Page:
It passed by a comfortable 17% margin — in part because surveys have consistently shown that drivers for these companies like their freelancer status and don’t want to be considered employees. Now these firms are lobbying to pass similar legislation in states like New York and Massachusetts — states that have not even passed Assembly Bill 5-style laws yet.

These three companies — which traded at very high valuation multiples before the pandemic — have also been beaten down to more reasonable valuations in recent months. 

Gig Economy Company Chart

As you can see above, all three stocks rallied throughout 2020 but are still below or near their all-time highs. Uber in particular has rallied in recent sessions after breaking out of a double bottom pattern — a very bullish technical signal. 

Investors will have to see if other gig-platform stocks follow suit...

Wealth Daily’s watch list: Uber (NYSE: UBER), Lyft (NASDAQ: LYFT), and Grubhub (NYSE: GRUB).

Of course, the shift toward gig-economy arrangements doesn’t just represent a shift in the way people work. It’s also changing the way people get paid… 

Financial Services in the Gig Economy

As we mentioned in the section above, freelancers and gig workers face a very different situation than employees in terms of pay schedule and benefits. This is especially true of freelancers who don’t exclusively work with one of the big gig platforms described above.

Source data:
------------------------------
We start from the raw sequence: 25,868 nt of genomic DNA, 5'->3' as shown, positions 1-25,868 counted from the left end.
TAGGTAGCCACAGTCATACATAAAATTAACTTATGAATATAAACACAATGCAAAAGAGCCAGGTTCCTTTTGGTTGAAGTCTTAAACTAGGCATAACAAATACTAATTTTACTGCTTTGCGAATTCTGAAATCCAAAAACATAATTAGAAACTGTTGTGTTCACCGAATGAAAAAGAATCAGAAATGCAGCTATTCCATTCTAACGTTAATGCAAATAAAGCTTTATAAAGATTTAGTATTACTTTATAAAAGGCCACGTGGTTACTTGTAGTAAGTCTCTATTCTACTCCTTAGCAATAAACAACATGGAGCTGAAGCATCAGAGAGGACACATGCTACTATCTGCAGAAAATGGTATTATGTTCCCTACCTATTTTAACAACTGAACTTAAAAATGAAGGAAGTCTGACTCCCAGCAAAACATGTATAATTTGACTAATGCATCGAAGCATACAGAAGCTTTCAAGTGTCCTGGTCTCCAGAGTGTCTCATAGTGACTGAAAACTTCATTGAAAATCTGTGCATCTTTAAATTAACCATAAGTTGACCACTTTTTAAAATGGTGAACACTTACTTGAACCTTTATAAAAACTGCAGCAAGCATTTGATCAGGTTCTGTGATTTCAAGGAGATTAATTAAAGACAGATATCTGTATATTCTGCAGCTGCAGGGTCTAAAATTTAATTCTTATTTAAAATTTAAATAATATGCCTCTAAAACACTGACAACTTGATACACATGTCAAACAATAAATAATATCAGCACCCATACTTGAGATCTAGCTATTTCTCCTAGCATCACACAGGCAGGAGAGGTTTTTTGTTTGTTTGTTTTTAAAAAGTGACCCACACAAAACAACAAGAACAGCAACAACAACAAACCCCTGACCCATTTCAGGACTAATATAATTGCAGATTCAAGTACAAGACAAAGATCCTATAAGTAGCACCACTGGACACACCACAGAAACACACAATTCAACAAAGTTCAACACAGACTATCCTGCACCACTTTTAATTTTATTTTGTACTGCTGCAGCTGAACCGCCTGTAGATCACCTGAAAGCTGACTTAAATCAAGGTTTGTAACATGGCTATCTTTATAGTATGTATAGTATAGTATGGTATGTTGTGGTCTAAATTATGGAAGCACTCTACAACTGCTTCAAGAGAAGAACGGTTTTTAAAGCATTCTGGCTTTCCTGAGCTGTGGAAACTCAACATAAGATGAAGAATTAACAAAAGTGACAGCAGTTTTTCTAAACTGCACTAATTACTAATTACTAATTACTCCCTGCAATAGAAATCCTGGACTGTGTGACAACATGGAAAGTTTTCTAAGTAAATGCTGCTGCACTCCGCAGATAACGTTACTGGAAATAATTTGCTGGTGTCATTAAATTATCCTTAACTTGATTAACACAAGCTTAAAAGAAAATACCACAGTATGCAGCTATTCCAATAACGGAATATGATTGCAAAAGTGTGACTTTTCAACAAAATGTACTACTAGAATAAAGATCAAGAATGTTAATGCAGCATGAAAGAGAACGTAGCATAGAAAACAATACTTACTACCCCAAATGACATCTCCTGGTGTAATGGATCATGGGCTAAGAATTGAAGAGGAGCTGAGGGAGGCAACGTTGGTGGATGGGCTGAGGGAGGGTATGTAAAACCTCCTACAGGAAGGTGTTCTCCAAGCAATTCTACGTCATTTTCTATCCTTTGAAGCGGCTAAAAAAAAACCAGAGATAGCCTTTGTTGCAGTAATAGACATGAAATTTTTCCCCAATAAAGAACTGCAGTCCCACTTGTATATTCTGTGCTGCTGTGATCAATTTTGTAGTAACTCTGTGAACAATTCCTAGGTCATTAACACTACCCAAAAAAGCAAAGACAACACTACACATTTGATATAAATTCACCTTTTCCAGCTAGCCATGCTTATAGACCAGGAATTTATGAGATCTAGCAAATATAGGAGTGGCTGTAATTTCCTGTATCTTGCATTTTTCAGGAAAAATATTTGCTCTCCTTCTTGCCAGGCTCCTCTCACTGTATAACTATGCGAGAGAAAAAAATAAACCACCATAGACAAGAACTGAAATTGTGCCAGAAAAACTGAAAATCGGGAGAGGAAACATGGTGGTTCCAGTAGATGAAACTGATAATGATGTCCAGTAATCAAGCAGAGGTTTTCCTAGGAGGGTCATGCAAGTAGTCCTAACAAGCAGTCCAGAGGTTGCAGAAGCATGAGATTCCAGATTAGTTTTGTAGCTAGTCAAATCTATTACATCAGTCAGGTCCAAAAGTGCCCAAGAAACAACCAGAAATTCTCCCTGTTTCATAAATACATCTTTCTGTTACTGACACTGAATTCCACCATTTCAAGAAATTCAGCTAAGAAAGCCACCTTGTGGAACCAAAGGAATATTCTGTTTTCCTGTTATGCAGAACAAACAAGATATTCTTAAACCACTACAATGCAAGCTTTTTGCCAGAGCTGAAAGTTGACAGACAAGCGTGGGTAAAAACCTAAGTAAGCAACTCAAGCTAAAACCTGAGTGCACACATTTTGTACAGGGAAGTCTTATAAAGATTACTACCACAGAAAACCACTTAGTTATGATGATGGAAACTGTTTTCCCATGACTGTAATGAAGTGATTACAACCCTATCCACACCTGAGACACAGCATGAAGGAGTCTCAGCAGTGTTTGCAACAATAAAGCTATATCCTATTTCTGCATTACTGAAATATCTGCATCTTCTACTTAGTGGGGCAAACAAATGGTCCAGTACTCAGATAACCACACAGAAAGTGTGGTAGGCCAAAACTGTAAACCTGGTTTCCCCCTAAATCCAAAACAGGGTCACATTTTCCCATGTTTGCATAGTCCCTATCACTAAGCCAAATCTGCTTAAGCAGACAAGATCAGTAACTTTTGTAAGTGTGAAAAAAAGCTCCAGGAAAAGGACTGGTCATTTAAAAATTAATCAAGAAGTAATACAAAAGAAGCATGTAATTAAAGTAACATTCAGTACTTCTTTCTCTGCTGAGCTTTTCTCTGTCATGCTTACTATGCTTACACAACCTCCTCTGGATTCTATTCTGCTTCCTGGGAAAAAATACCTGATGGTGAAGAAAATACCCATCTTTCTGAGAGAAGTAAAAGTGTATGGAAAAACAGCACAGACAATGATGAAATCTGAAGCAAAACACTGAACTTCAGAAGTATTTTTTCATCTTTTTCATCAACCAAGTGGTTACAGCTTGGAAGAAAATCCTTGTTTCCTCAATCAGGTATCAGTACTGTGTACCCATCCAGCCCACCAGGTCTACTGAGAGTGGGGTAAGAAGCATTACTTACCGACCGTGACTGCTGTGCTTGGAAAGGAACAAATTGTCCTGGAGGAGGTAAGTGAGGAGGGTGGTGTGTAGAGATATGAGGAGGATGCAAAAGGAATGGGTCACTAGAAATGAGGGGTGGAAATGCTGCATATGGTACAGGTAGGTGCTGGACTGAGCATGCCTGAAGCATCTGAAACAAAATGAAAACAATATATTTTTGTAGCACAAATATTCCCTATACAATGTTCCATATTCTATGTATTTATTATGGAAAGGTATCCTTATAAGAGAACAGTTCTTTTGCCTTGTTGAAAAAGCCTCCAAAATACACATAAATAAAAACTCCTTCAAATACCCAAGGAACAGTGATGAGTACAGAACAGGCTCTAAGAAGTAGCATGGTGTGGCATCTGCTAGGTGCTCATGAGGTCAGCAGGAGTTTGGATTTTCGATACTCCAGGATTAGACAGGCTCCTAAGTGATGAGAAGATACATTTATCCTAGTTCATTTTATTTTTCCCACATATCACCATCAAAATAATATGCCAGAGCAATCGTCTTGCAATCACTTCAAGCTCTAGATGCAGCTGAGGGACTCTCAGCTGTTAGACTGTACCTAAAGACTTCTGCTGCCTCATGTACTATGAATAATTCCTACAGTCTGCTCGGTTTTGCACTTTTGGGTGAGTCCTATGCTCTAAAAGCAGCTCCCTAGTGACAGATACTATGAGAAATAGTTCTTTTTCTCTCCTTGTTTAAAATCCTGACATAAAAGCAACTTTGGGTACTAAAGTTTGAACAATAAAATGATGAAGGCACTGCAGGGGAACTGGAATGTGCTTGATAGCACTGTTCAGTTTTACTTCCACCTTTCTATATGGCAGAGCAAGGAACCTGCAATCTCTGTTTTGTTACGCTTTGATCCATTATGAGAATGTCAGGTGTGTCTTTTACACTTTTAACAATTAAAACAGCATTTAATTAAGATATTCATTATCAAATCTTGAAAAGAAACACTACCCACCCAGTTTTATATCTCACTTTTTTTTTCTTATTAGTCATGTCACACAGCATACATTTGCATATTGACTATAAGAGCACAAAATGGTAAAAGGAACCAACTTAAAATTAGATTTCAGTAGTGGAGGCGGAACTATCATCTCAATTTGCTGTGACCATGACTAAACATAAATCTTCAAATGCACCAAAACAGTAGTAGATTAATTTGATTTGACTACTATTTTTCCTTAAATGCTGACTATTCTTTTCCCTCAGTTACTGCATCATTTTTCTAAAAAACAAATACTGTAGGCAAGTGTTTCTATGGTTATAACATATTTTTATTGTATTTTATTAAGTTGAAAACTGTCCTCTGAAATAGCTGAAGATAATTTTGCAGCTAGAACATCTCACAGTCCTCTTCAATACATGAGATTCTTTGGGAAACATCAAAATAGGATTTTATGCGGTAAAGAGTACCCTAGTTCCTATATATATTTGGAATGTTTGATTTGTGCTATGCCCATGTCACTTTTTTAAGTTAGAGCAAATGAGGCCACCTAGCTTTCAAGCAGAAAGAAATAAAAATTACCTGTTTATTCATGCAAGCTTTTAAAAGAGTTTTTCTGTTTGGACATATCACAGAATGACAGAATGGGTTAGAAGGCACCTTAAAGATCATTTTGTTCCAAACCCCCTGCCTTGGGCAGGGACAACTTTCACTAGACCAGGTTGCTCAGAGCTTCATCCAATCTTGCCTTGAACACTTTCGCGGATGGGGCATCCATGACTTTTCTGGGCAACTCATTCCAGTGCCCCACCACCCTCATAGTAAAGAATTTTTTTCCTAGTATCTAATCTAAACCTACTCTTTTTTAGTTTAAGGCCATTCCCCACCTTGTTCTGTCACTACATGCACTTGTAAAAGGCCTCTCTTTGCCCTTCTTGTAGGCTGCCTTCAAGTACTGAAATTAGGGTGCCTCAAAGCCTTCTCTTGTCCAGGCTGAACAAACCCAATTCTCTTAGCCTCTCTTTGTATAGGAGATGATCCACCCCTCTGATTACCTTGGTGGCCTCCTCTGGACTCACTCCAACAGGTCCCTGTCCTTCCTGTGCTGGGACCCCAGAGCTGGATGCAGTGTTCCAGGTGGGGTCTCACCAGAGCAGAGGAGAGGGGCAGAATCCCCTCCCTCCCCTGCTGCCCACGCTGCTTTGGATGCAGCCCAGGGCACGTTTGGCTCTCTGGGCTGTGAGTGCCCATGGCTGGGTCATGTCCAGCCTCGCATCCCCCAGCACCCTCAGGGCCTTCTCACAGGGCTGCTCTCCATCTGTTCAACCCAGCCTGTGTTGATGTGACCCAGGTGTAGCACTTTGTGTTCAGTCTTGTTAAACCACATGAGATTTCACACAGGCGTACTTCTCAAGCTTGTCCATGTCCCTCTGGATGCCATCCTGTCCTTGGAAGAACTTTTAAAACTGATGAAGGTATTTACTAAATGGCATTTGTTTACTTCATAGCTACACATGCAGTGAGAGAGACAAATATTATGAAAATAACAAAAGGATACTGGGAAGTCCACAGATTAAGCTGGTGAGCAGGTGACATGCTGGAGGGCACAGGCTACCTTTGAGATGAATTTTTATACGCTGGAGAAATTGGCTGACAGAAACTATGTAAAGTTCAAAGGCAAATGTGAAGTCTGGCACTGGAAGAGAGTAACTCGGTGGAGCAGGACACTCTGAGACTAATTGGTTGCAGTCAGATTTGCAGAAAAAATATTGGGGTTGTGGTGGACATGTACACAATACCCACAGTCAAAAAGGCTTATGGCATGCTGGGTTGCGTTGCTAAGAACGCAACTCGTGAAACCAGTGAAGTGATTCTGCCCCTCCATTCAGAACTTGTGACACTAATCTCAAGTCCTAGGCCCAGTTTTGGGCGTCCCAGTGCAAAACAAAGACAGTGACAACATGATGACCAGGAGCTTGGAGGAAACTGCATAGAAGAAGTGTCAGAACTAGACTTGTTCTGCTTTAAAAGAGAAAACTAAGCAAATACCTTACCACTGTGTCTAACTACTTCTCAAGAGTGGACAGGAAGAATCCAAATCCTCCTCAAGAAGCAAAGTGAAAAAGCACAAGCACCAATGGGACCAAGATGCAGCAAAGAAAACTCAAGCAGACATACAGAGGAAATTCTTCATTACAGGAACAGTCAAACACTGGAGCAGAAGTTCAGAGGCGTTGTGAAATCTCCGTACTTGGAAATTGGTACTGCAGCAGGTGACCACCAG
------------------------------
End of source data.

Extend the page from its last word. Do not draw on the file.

The report you are reading now provides one example. I — the guy who wrote this — am actually an independent journalist who writes research reports for Wealth Daily on contract in exchange for direct payments that I use to pay my own taxes, health insurance premiums, and so on. 

Recent data published by Edelman Intelligence and NPR suggest that more people than ever are in my shoes; the share of freelance workers in the U.S. labor force hit an all-time high of 36% in 2020. 

Share of Freelance Workers Increases in Past Year

And I can say from personal experience that such workers have unique financial situations. These in turn could be very bullish for certain financial services companies. 

Many freelancing relationships aren’t suited to traditional payroll methods like direct deposit. Sometimes this is because companies are reluctant to set up such services for non-employees; other times it’s because many freelance jobs are one-off contracts for which setting up recurring payments would be impractical on the freelancer’s end. Still other times, both concerns apply.